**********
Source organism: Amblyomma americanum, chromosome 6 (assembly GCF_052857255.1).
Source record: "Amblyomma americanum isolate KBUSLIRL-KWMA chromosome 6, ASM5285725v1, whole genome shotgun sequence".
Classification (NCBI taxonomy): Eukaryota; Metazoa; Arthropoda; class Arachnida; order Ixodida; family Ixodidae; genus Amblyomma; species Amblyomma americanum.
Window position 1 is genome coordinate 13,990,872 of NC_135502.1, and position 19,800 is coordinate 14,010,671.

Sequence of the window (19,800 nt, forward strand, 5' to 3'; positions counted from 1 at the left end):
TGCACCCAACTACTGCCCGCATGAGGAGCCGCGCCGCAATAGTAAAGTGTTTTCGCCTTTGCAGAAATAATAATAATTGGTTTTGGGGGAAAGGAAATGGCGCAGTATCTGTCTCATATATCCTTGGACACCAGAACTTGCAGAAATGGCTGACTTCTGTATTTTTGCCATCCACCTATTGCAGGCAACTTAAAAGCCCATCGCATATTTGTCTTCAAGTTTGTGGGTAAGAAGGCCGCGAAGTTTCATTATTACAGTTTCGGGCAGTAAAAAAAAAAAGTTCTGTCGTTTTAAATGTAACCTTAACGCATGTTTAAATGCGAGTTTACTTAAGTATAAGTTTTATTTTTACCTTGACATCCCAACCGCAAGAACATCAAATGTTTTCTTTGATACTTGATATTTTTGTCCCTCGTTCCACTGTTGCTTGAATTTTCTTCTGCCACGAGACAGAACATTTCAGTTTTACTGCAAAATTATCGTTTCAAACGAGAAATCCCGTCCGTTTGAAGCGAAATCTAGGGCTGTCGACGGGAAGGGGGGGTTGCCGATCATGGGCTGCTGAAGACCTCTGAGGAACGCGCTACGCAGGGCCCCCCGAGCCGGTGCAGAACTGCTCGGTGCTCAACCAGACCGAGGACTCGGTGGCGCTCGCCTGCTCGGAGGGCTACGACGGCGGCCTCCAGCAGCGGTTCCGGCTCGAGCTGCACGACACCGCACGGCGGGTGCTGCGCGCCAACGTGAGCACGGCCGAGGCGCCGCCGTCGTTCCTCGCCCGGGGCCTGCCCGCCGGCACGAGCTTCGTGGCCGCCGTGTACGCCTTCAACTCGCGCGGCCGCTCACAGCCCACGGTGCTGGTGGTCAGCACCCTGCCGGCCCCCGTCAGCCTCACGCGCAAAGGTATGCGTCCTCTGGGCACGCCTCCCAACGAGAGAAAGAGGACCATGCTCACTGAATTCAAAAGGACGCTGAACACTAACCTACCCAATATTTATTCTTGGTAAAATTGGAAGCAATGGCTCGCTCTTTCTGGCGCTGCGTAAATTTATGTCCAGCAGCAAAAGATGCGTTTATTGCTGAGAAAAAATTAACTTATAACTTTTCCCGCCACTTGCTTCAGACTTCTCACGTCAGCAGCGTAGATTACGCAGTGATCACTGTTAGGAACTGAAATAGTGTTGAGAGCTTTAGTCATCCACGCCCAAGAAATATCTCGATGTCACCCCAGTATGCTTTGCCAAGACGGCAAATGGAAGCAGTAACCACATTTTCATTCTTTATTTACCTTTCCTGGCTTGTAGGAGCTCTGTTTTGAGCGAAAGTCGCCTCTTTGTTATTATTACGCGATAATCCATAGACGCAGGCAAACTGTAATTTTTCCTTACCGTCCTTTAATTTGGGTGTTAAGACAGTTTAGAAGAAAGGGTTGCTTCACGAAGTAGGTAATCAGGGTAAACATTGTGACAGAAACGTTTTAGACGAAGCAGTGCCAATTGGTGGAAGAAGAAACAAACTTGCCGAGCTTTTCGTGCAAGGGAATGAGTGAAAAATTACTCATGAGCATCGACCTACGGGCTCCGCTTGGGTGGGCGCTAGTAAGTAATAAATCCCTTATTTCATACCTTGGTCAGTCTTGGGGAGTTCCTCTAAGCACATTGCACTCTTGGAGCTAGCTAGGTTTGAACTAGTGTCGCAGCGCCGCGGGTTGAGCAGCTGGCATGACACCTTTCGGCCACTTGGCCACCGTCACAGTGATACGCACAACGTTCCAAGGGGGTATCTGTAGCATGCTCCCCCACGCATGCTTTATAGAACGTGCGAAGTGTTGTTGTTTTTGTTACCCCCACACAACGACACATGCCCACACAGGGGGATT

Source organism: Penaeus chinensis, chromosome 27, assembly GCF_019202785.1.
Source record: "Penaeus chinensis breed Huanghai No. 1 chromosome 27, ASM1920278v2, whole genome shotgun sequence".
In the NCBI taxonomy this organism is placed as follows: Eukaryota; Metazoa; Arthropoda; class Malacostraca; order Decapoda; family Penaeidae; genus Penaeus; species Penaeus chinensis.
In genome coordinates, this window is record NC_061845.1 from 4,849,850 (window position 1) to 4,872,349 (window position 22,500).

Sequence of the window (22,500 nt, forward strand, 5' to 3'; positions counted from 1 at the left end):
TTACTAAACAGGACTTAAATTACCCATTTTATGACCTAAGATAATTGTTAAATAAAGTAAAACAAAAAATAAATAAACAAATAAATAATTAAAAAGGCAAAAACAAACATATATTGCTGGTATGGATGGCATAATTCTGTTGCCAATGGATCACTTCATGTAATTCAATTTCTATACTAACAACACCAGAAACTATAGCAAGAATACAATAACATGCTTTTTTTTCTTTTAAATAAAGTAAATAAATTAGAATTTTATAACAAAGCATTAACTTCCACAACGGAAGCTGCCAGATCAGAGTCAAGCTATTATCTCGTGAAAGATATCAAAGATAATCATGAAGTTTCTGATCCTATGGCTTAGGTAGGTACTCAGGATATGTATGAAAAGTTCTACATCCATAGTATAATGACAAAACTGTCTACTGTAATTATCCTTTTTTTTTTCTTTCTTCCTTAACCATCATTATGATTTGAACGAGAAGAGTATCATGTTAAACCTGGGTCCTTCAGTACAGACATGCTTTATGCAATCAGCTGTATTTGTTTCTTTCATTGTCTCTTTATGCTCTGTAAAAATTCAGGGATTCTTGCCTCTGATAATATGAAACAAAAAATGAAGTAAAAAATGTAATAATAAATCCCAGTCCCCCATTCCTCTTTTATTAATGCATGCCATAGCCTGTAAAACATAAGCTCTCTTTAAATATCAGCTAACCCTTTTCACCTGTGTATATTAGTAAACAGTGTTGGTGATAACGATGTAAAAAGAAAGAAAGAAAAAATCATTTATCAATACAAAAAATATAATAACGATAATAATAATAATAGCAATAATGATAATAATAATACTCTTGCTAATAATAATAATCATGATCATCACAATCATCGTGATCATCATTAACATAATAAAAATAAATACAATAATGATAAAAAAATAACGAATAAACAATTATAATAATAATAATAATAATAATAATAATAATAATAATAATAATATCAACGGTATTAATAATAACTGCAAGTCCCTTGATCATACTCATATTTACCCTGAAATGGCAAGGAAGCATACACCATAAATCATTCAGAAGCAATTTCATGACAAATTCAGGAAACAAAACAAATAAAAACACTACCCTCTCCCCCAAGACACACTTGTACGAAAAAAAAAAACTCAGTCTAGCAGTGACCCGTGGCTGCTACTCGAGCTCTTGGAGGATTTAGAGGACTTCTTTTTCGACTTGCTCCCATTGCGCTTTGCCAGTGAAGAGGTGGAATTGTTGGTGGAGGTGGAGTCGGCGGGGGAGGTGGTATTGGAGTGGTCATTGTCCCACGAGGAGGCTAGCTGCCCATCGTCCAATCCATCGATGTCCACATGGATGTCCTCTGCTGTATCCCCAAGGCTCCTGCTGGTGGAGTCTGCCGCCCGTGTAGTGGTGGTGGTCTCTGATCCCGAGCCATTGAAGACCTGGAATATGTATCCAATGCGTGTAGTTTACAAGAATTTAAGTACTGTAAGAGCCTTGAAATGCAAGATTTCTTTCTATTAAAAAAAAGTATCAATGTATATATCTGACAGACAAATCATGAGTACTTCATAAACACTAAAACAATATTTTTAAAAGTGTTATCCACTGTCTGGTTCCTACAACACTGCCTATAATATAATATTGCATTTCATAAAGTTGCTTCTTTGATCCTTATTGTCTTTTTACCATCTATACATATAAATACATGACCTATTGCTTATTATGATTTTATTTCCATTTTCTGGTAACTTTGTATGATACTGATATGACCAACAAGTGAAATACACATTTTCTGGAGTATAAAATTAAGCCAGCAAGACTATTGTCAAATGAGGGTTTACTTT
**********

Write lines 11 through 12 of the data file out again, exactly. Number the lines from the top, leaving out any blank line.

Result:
Sequence of the window (22,500 nt, forward strand, 5' to 3'; positions counted from 1 at the left end):
TTACTAAACAGGACTTAAATTACCCATTTTATGACCTAAGATAATTGTTAAATAAAGTAAAACAAAAAATAAATAAACAAATAAATAATTAAAAAGGCAAAAACAAACATATATTGCTGGTATGGATGGCATAATTCTGTTGCCAATGGATCACTTCATGTAATTCAATTTCTATACTAACAACACCAGAAACTATAGCAAGAATACAATAACATGCTTTTTTTTCTTTTAAATAAAGTAAATAAATTAGAATTTTATAACAAAGCATTAACTTCCACAACGGAAGCTGCCAGATCAGAGTCAAGCTATTATCTCGTGAAAGATATCAAAGATAATCATGAAGTTTCTGATCCTATGGCTTAGGTAGGTACTCAGGATATGTATGAAAAGTTCTACATCCATAGTATAATGACAAAACTGTCTACTGTAATTATCCTTTTTTTTTTCTTTCTTCCTTAACCATCATTATGATTTGAACGAGAAGAGTATCATGTTAAACCTGGGTCCTTCAGTACAGACATGCTTTATGCAATCAGCTGTATTTGTTTCTTTCATTGTCTCTTTATGCTCTGTAAAAATTCAGGGATTCTTGCCTCTGATAATATGAAACAAAAAATGAAGTAAAAAATGTAATAATAAATCCCAGTCCCCCATTCCTCTTTTATTAATGCATGCCATAGCCTGTAAAACATAAGCTCTCTTTAAATATCAGCTAACCCTTTTCACCTGTGTATATTAGTAAACAGTGTTGGTGATAACGATGTAAAAAGAAAGAAAGAAAAAATCATTTATCAATACAAAAAATATAATAACGATAATAATAATAATAGCAATAATGATAATAATAATACTCTTGCTAATAATAATAATCATGATCATCACAATCATCGTGATCATCATTAACATAATAAAAATAAATACAATAATGATAAAAAAATAACGAATAAACAATTATAATAATAATAATAATAATAATAATAATAATAATAATAATAATATCAACGGTATTAATAATAACTGCAAGTCCCTTGATCATACTCATATTTACCCTGAAATGGCAAGGAAGCATACACCATAAATCATTCAGAAGCAATTTCATGACAAATTCAGGAAACAAAACAAATAAAAACACTACCCTCTCCCCCAAGACACACTTGTACGAAAAAAAAAAACTCAGTCTAGCAGTGACCCGTGGCTGCTACTCGAGCTCTTGGAGGATTTAGAGGACTTCTTTTTCGACTTGCTCCCATTGCGCTTTGCCAGTGAAGAGGTGGAATTGTTGGTGGAGGTGGAGTCGGCGGGGGAGGTGGTATTGGAGTGGTCATTGTCCCACGAGGAGGCTAGCTGCCCATCGTCCAATCCATCGATGTCCACATGGATGTCCTCTGCTGTATCCCCAAGGCTCCTGCTGGTGGAGTCTGCCGCCCGTGTAGTGGTGGTGGTCTCTGATCCCGAGCCATTGAAGACCTGGAATATGTATCCAATGCGTGTAGTTTACAAGAATTTAAGTACTGTAAGAGCCTTGAAATGCAAGATTTCTTTCTATTAAAAAAAAGTATCAATGTATATATCTGACAGACAAATCATGAGTACTTCATAAACACTAAAACAATATTTTTAAAAGTGTTATCCACTGTCTGGTTCCTACAACACTGCCTATAATATAATATTGCATTTCATAAAGTTGCTTCTTTGATCCTTATTGTCTTTTTACCATCTATACATATAAATACATGACCTATTGCTTATTATGATTTTATTTCCATTTTCTGGTAACTTTGTATGATACTGATATGACCAACAAGTGAAATACACATTTTCTGGAGTATAAAATTAAGCCAGCAAGACTATTGTCAAATGAGGGTTTACTTT